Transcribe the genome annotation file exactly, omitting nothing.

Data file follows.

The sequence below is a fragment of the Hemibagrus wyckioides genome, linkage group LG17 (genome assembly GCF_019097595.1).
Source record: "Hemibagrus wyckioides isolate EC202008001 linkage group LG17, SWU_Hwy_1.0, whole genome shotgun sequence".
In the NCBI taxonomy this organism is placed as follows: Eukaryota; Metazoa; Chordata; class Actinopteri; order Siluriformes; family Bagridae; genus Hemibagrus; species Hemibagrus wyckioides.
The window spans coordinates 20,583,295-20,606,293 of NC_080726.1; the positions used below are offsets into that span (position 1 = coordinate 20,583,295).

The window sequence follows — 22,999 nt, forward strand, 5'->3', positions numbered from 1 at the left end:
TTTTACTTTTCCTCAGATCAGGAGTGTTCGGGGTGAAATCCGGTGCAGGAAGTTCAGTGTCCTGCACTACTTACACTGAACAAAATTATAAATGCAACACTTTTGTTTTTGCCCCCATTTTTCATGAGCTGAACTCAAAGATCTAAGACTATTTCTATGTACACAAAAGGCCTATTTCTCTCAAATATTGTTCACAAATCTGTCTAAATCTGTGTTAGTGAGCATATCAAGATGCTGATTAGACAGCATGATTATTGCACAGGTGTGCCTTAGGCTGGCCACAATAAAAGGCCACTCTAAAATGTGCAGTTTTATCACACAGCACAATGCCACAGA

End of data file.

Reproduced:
The sequence below is a fragment of the Hemibagrus wyckioides genome, linkage group LG17 (genome assembly GCF_019097595.1).
Source record: "Hemibagrus wyckioides isolate EC202008001 linkage group LG17, SWU_Hwy_1.0, whole genome shotgun sequence".
In the NCBI taxonomy this organism is placed as follows: Eukaryota; Metazoa; Chordata; class Actinopteri; order Siluriformes; family Bagridae; genus Hemibagrus; species Hemibagrus wyckioides.
The window spans coordinates 20,583,295-20,606,293 of NC_080726.1; the positions used below are offsets into that span (position 1 = coordinate 20,583,295).

The window sequence follows — 22,999 nt, forward strand, 5'->3', positions numbered from 1 at the left end:
TTTTACTTTTCCTCAGATCAGGAGTGTTCGGGGTGAAATCCGGTGCAGGAAGTTCAGTGTCCTGCACTACTTACACTGAACAAAATTATAAATGCAACACTTTTGTTTTTGCCCCCATTTTTCATGAGCTGAACTCAAAGATCTAAGACTATTTCTATGTACACAAAAGGCCTATTTCTCTCAAATATTGTTCACAAATCTGTCTAAATCTGTGTTAGTGAGCATATCAAGATGCTGATTAGACAGCATGATTATTGCACAGGTGTGCCTTAGGCTGGCCACAATAAAAGGCCACTCTAAAATGTGCAGTTTTATCACACAGCACAATGCCACAGA